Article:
When I started this series, a reader asked me the following question:
How do we decipher which of God’s promises are applicable to / directed at ALL people for all time vs. just specific people in a certain time and place?
That’s a great question. Have you ever read a Bible passage and wondered if it applies to you? I have. Here are some that have made me pause and wonder:
- Are we not allowed to wear clothes woven with two materials (Deut 22:11)?
- Should we follow Paul’s charge to the Corinthians to greet one another with a holy kiss (2 Cor 13:12)?
- Does Jesus’ promise to the disciples regarding protection from poisonous snakes and drinks apply to us today (Mark 16:18)?
These are important questions to grapple with because we need to be equipped students of the Word of God, knowing not just what the Bible says but also discerning what directly applies to us today and what doesn’t. We can’t glibly read a passage and say, “Well, that’s what God says, so that’s how I need to live.”
Yes, all Scripture is inspired, and yes, it’s all true. But no, it doesn’t all apply directly to us today. Remember that the primary purpose of studying the Bible is to learn about and love God more, not to create a list of do’s and dont’s. And keep in mind that every book of the Bible was written to a specific audience in a specific place at a specific time (read more here).
We need to be very careful to avoid mishandling Scripture; careless interpretation and application leads to false doctrines and all sorts of church problems.
But take heart! The Holy Spirit who inspired these words also lives in each of us who is a child of God, and He is our principle Guide as we study Scripture. Let’s approach this topic with humility and expectancy.
How to Determine What Applies and What Doesn’t
The key issue when reaching the application stage of Bible study is this question: To what degree is application of this passage legitimate and relevant now?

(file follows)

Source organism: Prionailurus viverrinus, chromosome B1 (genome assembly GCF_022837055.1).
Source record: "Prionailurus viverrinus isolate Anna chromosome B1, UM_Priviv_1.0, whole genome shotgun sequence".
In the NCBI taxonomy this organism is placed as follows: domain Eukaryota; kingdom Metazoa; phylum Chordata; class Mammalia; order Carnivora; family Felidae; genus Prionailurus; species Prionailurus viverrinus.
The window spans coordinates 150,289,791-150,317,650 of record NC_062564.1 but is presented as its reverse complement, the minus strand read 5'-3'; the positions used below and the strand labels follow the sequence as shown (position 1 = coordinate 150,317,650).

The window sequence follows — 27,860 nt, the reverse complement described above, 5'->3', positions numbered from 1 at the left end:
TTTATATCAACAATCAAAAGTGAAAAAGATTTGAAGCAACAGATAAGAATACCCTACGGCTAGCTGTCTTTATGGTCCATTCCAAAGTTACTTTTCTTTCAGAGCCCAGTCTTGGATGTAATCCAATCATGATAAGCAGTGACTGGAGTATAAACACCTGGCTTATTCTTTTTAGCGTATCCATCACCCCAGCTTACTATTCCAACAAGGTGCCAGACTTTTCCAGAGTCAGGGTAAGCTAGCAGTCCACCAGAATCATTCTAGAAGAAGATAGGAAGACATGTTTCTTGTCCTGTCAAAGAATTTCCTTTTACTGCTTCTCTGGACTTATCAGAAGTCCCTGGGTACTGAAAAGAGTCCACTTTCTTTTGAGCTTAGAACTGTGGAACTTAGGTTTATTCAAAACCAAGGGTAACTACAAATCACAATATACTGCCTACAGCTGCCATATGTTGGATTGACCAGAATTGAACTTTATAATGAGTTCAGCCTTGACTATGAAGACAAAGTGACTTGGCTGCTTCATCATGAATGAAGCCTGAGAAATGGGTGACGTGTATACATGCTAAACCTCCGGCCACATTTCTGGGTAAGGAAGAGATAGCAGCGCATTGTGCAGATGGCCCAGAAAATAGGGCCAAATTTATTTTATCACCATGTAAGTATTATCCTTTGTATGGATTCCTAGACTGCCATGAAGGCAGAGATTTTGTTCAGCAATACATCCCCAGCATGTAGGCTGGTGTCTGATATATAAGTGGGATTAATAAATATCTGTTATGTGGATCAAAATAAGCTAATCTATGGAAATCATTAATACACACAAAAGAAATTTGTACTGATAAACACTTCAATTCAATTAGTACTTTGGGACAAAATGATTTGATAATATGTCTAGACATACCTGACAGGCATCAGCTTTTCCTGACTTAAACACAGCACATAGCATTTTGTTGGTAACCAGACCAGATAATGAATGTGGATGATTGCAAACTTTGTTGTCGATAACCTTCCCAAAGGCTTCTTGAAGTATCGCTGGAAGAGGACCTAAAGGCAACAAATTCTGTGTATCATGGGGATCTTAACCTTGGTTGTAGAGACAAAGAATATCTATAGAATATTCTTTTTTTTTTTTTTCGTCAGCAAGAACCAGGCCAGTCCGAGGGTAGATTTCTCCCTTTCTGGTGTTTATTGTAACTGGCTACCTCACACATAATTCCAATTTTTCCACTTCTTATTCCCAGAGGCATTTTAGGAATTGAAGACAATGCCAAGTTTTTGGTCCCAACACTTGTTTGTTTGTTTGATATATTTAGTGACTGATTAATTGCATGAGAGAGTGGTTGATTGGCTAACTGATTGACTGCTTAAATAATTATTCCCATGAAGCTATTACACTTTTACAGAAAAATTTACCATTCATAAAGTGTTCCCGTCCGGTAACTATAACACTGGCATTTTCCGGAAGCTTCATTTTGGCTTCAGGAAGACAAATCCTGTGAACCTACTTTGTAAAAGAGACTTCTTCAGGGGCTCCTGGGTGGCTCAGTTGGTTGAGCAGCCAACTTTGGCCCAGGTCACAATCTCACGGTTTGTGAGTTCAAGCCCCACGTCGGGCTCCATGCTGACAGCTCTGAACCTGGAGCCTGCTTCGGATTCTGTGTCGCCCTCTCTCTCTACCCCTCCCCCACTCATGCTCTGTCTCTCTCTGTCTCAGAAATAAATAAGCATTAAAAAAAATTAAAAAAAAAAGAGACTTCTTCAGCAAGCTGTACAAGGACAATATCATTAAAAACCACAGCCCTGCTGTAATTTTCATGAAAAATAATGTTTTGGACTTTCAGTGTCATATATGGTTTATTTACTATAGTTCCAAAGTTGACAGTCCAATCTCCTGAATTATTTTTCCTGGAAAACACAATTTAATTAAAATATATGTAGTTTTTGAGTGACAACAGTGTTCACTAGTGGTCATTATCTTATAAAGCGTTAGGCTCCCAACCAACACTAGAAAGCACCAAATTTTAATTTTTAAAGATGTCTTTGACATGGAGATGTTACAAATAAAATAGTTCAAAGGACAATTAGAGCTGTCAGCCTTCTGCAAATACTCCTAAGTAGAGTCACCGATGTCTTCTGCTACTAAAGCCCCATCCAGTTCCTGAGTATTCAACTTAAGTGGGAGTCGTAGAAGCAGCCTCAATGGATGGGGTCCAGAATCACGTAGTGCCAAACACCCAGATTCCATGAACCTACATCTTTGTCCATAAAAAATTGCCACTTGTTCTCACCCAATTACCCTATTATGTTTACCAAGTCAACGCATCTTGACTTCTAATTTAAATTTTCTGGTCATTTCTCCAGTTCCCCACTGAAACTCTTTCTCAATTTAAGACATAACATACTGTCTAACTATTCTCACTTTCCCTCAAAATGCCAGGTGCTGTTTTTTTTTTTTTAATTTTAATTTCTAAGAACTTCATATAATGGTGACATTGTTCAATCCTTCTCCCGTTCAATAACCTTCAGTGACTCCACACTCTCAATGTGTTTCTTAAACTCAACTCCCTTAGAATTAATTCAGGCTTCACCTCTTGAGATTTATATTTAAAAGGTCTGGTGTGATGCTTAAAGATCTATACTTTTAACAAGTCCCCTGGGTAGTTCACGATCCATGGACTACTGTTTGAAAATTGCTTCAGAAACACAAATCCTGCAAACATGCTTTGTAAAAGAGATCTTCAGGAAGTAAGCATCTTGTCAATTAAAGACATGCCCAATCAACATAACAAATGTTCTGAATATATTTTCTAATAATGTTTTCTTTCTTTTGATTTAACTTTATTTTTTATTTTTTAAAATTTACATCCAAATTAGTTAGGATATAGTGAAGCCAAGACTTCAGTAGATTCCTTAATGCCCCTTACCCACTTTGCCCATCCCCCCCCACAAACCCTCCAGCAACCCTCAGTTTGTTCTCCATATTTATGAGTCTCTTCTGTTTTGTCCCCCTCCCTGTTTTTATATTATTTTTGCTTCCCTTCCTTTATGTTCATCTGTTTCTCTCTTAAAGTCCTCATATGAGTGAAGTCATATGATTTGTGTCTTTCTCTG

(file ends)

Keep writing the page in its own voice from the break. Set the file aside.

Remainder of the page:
When we start our study with an understanding of the 5 W’s of the passage, we’ll know that each passage was written to a specific audience in a specific place and time for a specific goal. We’ve got to remember that original audience and keep them in mind as we begin.
Here are a few principles of application, borrowed again from my college Spiritual Formation class notes:
- Begin with accurate exegesis. We must first complete the Observations and Big Idea stage of study in “there & then” language before we reach the Application stage in “here and now” terms.
- Recognize the assumptions you bring to the text. We always bring baggage to the text; let’s recognize it and hold it loosely.
- Analyze the distinctives of the original audience. This is where the 5 W’s come in handy; make use of the historical background to understand the specific time, place, and audience the passage was initially written for. What are their defining characteristics?
- Consider clues from other Biblical passages. As some scholars like to say, let’s let Scripture interpret Scripture. Especially when dealing with Old Testament law, check to see if there are any New Testament passages that may shed light on that topic.
- Evaluate how the target audience is similar to and difference from the original audience. (If you’re doing a personal Bible study, you’re the target audience.) Feel free to make a chart or table. Doodling is always fun, too!
- Quantify the degree of transfer for the target audience. In other words, based on similarities and differences, determine on a scale of 1-10 how applicable a text is to the target audience.
Here’s a nifty little chart to visualize what the degree of transfer looks like:
So before we simply apply a text to our lives today, we need to do some background work, answering the 5 W’s of a passage, checking cross-references, and examining the similarities and differences between the original and target audience.
In the beginning, this will take some digging, but as you familiarize yourself with the books of the Bible and their original audiences, you’ll soon be able to do this process in a flash. That’s one of the rewards of being a lifetime student of Scripture: your knowledge grows deeper as you get more familiar, and your love for God will too.
- Begin with prayer. Now is a good time to recognize just how limited you are and how desperately you need the Holy Spirit’s help in Bible study. Come to Him willing and eager, and He will gladly guide you.
- Read John 15 (or whichever chapter you’re on).
- Describe the original audience. If you didn’t already answer the 5 W’s of the passage, pause and do so now (here’s the step-by-step post). Separately, describe your target audience (yourself, if you’re doing Bible study for yourself).
- Compare and contrast the original and target audience. Then determine the degree of transfer and how general or specific the application will be.
- Praise God for giving us the Bible, and ask for wisdom and dedication as you become a lifelong student of His Word.